This HOWTO describes how you can install a recent Debian GNU/Linux distribution on the internal 2GB Solid-State-Disk.
There is now a HOWTO for Debian Sid with a recent 2.6.27 kernel, XFCE desktop and most features enabled. Read it here
- Installation from USB thumb drive (>= 512MB) onto the SSD.
- Encrypted hard drive (dm-crypt), LVM on top of that, ext3 on top of that.
First, backup your USB thumb drive (you'll overwrite all contents) and the laptop's internal SSD (see Backups).
Then, download the latest boot.img.gz (for USB thumb drive installs) and the latest netinst ISO:
$ wget http://people.debian.org/~joeyh/d-i/images/daily/hd-media/boot.img.gz $ wget http://cdimage.debian.org/cdimage/daily-builds/daily/arch-latest/i386/iso-cd/debian-testing-i386-netinst.iso
Unpack boot.img.gz and dd it onto the thumb drive's first partition (/dev/sdb1 in my case):
$ gunzip boot.img.gz $ dd if=boot.img of=/dev/sdb1
Be very careful and make sure /dev/sdb1 is really your thumb drive! Also, the first partition on the USB thumb drive must already exist (use e.g. cfdisk if it doesn't).
Now mount the new /dev/sdb1 and copy the netinst ISO onto it:
$ mount -t vfat /dev/sdb1 /mnt $ cp debian-testing-i386-netinst.iso /mnt $ umount /mnt
That's it, you can now attach the thumb drive to the A110 and boot it. Select USB HDD as first item in the Boot priority order in the BIOS, though.
- Before the installation actually starts, select Advanced Options, then Expert install.
- Partitioning: Select Guided - use entire disk and set up encrypted LVM.
- Select IDE2 master (hdc) to install on the SSD.
- On the LVM config screen, select the "/" partition (ext3) and change Reserved blocks from 5% to 1% to save some space.
- During Software selection do not select Standard system in order to get the smallest possible installation. We'll install more software later.
- Install GRUB Legacy, not the new (and possibly unstable) GRUB 2. GRUB 2 may be worth trying, but I haven't yet tested it on the A110.
- Install GRUB in the master boot record (of the SSD).
After the Installation
At this point we still have 1.2GB of space left on the root filesystem (it's actually an LVM volume) of the SSD. The /boot partition is ca. 256MB, the swap LVM volume is ca. 140MB big.
Firewall and config files
Optionally, you can now put some firewall scripts and config files onto a thumb drive and transfer them to the laptop. This is what Uwe Hermann usually uses: fw_laptop (iptables firewall script), bashrc, bash_logout, inputrc, vimrc, muttrc.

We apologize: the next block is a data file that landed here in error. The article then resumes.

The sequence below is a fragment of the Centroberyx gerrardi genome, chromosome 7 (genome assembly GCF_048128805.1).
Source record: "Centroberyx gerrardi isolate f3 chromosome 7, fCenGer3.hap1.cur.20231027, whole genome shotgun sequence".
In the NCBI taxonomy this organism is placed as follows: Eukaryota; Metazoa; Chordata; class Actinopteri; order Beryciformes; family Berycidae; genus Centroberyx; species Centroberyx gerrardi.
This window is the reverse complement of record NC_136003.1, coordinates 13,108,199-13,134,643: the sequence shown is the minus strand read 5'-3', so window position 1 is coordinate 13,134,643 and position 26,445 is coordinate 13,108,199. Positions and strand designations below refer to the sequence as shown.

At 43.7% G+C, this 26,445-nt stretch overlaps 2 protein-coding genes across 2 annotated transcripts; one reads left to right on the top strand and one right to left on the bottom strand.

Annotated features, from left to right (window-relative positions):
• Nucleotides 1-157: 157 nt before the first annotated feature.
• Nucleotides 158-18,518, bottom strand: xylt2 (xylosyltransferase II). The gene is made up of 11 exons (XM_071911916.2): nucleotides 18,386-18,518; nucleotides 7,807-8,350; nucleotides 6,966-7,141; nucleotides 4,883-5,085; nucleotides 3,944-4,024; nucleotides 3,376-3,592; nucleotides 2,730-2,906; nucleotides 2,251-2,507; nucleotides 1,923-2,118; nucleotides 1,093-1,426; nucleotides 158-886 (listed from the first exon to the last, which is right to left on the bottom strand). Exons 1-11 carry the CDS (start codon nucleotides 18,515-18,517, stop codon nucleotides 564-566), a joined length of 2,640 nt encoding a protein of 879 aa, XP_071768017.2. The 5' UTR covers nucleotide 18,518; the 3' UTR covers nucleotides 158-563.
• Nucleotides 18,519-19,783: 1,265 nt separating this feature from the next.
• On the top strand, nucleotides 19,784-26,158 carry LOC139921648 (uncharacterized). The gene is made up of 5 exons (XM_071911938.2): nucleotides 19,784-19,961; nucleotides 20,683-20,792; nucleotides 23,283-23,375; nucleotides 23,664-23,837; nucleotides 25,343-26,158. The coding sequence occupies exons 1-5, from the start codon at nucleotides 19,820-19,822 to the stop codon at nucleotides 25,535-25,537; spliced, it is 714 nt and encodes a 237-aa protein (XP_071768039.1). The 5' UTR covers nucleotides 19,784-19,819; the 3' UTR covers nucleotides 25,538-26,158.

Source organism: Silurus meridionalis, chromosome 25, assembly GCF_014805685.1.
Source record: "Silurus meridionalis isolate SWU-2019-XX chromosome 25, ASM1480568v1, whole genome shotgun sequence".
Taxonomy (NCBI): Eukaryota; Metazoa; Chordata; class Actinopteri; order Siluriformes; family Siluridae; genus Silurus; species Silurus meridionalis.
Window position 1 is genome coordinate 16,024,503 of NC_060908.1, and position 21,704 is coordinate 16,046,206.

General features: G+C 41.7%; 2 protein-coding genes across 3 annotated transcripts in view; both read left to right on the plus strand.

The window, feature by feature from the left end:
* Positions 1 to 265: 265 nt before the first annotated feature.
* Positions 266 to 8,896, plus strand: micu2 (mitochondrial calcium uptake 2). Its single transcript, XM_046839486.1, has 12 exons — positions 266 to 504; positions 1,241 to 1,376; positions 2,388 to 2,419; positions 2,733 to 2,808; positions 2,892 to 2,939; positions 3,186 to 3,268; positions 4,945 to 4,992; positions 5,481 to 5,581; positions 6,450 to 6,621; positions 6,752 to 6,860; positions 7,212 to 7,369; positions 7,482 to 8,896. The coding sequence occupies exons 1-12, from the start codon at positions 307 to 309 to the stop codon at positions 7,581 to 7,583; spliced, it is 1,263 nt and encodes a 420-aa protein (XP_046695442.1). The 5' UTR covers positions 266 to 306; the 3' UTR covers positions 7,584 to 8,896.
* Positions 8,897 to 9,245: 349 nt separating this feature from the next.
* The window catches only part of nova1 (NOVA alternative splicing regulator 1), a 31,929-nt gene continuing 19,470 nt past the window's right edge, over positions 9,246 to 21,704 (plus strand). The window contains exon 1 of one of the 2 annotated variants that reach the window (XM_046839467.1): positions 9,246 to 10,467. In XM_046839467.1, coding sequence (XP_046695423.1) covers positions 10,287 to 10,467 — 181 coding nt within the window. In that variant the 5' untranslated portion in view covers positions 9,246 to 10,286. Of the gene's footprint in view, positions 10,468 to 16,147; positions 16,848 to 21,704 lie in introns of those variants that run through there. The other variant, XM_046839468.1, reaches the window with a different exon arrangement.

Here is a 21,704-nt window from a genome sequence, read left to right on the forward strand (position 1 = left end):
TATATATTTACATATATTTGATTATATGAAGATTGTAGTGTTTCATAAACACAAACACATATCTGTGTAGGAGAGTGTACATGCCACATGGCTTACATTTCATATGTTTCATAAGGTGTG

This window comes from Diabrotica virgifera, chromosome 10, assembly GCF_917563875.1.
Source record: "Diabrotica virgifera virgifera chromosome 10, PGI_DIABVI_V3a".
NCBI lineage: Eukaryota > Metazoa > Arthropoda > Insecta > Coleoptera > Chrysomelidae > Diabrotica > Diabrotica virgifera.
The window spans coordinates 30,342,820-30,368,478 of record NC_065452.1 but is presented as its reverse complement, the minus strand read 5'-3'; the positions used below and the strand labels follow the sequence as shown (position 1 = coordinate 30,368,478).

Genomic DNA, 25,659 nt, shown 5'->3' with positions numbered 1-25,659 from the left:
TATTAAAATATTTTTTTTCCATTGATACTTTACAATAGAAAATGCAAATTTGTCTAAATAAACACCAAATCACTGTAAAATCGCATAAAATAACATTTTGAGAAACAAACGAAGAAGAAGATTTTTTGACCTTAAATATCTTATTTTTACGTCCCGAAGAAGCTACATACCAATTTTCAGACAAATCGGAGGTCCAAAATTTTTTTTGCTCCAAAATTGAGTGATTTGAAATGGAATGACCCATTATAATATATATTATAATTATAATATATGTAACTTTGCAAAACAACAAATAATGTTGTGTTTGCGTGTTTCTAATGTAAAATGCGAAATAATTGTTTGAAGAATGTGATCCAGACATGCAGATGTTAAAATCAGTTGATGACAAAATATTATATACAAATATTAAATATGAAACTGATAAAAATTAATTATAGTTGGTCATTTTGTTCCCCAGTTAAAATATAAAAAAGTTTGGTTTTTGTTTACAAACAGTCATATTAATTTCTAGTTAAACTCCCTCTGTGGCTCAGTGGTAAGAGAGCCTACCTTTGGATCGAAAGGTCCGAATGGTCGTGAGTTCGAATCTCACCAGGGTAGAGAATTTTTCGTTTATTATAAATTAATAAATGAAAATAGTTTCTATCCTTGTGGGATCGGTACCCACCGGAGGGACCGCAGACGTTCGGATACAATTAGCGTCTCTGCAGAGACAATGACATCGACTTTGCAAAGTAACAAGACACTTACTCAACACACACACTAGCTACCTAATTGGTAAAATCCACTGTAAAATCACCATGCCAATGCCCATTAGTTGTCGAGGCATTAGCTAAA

Now attach the thumb drive with those files to the A110 and transfer them into place:
$ mount -t vfat /dev/sda1 /mnt $ cd /root $ cp /mnt/bashrc .bashrc $ cp /mnt/bash_logout .bash_logout $ cp /mnt/inputrc .inputrc $ cp /mnt/vimrc .vimrc $ cp /mnt/muttrc .muttrc $ chmod 600 .bashrc .bash_logout .inputrc .vimrc .muttrc
Read the .bashrc file so it takes effect:
$ . .bashrc
Note: Of course you can use the same files for your normal (non-root) user, too.
Now install and start the firewall:
$ mkdir /etc/rc.boot $ cp /mnt/fw_laptop /etc/rc.boot $ chmod 700 /etc/rc.boot/fw_laptop $ /etc/rc.boot/fw_laptop
Edit /etc/rc.boot/fw_laptop to fit your needs, of course.
We can now unmount the USB thumb drive:
$ umount /mnt
Edit /etc/network/interfaces and add:
auto eth0 iface eth0 inet dhcp pre-up /etc/rc.boot/fw_laptop
The pre-up line is optional, it'll start the firewall everytime the eth0 device comes up. Now attach an Ethernet cable and start the network:
$ /etc/init.d/networking restart
Dist-upgrade to latest Debian unstable
Edit /etc/apt/sources.list, delete all lines and add the following ones for Debian unstable:
deb http://ftp.de.debian.org/debian unstable main contrib non-free deb-src http://ftp.de.debian.org/debian unstable main contrib non-free
Then dist-upgrade to the latest Debian unstable:
$ apt-get update $ apt-get dist-upgrade
This will get you all the latest versions of packages you have installed, and (more importantly), the latest 2.6.25 kernel.
Let's install some more useful packages, then reboot into the new 2.6.25 kernel:
$ apt-get install less vim gpm pciutils bzip2 deborphan alsa-utils vlock mutt postfix yacpi logcheck ntpdate lynx mplayer vorbis-tools $ reboot
Optimize for space
In order to free up some more space on the SSD:
$ apt-get install localepurge $ localepurge $ dpkg --purge linux-image-2.6.24-1-486 $ apt-get clean $ apt-get autoremove $ dpkg --purge `deborphan`
The time and/or date on your A110 may not be correct yet, set it up like this:
$ ntpdate pool.ntp.org $ hwclock --systohc
Let's install the X.org server and a small window manager (e.g. icewm):
$ apt-get install xorg xterm icewm iceweasel gimp
As a non-root user you can now start X11:
This will start the X server with a default resolution of 640x480 (TODO: find out how to enable higher resolutions).
Getting the audio to work is quite easy. If you haven't done it before you shall install the utilities:
# apt-get install alsa-utils
Then you have to raise the controller manually: